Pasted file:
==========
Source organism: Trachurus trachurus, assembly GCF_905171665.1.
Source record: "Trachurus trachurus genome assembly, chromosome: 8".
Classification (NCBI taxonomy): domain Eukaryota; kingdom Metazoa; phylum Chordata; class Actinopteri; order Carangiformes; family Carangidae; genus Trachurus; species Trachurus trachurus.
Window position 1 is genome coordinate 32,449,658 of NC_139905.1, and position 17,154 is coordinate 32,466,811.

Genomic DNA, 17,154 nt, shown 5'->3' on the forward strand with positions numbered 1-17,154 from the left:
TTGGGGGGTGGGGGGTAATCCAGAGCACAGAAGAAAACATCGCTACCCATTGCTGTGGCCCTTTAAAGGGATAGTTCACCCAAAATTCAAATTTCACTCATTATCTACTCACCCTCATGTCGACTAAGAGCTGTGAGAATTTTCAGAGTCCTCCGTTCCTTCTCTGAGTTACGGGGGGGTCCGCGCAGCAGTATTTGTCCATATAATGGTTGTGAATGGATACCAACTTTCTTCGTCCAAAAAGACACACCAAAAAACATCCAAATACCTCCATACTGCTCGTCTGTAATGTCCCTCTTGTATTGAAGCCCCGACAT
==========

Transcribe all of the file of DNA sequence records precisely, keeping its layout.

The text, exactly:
Source organism: Trachurus trachurus, assembly GCF_905171665.1.
Source record: "Trachurus trachurus genome assembly, chromosome: 8".
Classification (NCBI taxonomy): domain Eukaryota; kingdom Metazoa; phylum Chordata; class Actinopteri; order Carangiformes; family Carangidae; genus Trachurus; species Trachurus trachurus.
Window position 1 is genome coordinate 32,449,658 of NC_139905.1, and position 17,154 is coordinate 32,466,811.

Genomic DNA, 17,154 nt, shown 5'->3' on the forward strand with positions numbered 1-17,154 from the left:
TTGGGGGGTGGGGGGTAATCCAGAGCACAGAAGAAAACATCGCTACCCATTGCTGTGGCCCTTTAAAGGGATAGTTCACCCAAAATTCAAATTTCACTCATTATCTACTCACCCTCATGTCGACTAAGAGCTGTGAGAATTTTCAGAGTCCTCCGTTCCTTCTCTGAGTTACGGGGGGGTCCGCGCAGCAGTATTTGTCCATATAATGGTTGTGAATGGATACCAACTTTCTTCGTCCAAAAAGACACACCAAAAAACATCCAAATACCTCCATACTGCTCGTCTGTAATGTCCCTCTTGTATTGAAGCCCCGACAT